Earlier this week, our post focused on the bleak jobs landscape in Florida. According to an analysis of U.S. Census data, Florida leads the nation in long-term unemployment.
With this in mind, it is especially important for victims of workplace discrimination or other illegal employment actions to pursue justice. If you have been a victim of wrongful termination or some other injustice, it may not be an option to simply look for another job.
Although it was not filed in Florida, a recent lawsuit highlights the importance of standing up for employee rights. The Equal Employment Opportunity Commission (EEOC) recently filed a lawsuit against a utility company in Fayetteville, Arkansas, for allegedly violating the Civil Rights Act of 1964.
According to the lawsuit, the incident involved a woman who formerly worked as a call center customer service representative. She is a Jehovah's Witness, and the EEOC says that she was fired when she asked her employer for a day off so she could attend a religious convention.
Commenting on the lawsuit, an EEOC district representative said: "This employee's request was so modest and minor it is astounding the company not only refused it, but also fired her. Employees should never be forced to choose between their religion and their job."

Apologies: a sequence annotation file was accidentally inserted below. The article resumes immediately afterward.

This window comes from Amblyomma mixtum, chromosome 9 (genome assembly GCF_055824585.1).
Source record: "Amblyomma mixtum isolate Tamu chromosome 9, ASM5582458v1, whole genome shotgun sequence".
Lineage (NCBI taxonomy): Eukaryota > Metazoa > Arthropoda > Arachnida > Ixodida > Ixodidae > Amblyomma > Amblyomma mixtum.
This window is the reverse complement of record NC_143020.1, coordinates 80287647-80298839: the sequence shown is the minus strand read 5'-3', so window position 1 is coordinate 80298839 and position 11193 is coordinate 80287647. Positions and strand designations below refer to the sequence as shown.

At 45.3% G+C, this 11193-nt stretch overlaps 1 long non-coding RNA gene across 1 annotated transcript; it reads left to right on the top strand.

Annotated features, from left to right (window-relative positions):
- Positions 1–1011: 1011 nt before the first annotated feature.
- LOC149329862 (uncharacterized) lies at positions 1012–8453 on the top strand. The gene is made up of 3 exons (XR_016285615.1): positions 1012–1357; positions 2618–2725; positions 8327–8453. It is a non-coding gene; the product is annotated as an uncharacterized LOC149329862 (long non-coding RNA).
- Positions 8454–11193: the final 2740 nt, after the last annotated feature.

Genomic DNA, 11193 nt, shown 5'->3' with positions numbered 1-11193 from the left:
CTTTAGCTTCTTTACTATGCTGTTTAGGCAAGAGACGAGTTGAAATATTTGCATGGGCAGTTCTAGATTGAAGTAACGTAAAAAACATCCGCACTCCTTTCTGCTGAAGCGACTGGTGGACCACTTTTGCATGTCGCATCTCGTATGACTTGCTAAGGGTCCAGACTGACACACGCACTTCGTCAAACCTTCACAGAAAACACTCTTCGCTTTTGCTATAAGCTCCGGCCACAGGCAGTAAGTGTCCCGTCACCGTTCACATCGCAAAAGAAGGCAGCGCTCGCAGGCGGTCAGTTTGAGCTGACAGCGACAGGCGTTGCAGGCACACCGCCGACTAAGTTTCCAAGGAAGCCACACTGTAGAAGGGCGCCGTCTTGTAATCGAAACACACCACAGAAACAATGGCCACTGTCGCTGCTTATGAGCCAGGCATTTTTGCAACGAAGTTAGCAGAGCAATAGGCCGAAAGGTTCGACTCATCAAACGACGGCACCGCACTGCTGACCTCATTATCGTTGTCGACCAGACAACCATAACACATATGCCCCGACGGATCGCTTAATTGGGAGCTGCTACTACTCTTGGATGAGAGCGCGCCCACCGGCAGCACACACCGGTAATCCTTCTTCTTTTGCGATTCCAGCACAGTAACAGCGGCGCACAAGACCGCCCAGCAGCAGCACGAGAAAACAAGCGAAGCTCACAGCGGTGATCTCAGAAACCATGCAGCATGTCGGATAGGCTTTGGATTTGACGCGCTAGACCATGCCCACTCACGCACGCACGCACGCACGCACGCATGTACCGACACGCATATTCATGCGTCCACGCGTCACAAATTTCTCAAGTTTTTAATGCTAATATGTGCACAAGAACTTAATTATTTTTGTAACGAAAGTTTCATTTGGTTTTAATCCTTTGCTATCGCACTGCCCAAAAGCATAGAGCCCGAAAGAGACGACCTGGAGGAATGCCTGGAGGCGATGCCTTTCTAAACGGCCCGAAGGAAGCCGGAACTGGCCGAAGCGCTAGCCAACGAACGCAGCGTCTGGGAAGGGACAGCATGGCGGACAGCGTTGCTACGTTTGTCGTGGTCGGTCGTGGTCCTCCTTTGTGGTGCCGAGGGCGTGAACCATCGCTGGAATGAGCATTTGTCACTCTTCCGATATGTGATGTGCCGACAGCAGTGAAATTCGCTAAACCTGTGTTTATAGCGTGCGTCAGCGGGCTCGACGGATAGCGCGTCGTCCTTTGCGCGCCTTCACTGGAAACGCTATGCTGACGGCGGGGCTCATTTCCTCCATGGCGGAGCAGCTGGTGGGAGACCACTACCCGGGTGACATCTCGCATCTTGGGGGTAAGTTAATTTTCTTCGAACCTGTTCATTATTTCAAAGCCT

Sadly, this is hardly a unique case. Data from the EEOC reveals that religion discrimination charges increased 9.5 percent last year compared to 2010. Hopefully, the sharp increase in EEOC complaints is a sign that more employees are beginning to stand up for their rights, especially when facing a squeezed job market.
Source: BusinessInsurance.com, "EEOC sues utility company in firing of Jehovah's Witness," Judy Greenwald, Jan. 30, 2012